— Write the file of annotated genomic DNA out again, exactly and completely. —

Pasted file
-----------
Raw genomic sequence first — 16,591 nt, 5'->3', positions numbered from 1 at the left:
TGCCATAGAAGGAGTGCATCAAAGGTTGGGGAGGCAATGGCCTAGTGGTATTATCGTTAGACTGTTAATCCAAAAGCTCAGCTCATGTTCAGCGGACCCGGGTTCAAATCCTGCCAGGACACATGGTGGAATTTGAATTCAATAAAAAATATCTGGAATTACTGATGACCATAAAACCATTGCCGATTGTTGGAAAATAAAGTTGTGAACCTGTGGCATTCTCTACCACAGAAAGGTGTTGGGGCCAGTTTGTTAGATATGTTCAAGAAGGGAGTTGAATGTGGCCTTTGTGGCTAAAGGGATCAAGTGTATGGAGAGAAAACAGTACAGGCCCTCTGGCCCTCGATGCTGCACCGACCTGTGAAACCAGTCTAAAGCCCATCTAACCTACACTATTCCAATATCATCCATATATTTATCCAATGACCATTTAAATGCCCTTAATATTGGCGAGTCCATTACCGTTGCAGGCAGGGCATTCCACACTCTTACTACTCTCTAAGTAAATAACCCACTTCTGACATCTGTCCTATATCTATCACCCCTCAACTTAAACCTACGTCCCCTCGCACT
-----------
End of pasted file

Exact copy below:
Raw genomic sequence first — 16,591 nt, 5'->3', positions numbered from 1 at the left:
TGCCATAGAAGGAGTGCATCAAAGGTTGGGGAGGCAATGGCCTAGTGGTATTATCGTTAGACTGTTAATCCAAAAGCTCAGCTCATGTTCAGCGGACCCGGGTTCAAATCCTGCCAGGACACATGGTGGAATTTGAATTCAATAAAAAATATCTGGAATTACTGATGACCATAAAACCATTGCCGATTGTTGGAAAATAAAGTTGTGAACCTGTGGCATTCTCTACCACAGAAAGGTGTTGGGGCCAGTTTGTTAGATATGTTCAAGAAGGGAGTTGAATGTGGCCTTTGTGGCTAAAGGGATCAAGTGTATGGAGAGAAAACAGTACAGGCCCTCTGGCCCTCGATGCTGCACCGACCTGTGAAACCAGTCTAAAGCCCATCTAACCTACACTATTCCAATATCATCCATATATTTATCCAATGACCATTTAAATGCCCTTAATATTGGCGAGTCCATTACCGTTGCAGGCAGGGCATTCCACACTCTTACTACTCTCTAAGTAAATAACCCACTTCTGACATCTGTCCTATATCTATCACCCCTCAACTTAAACCTACGTCCCCTCGCACT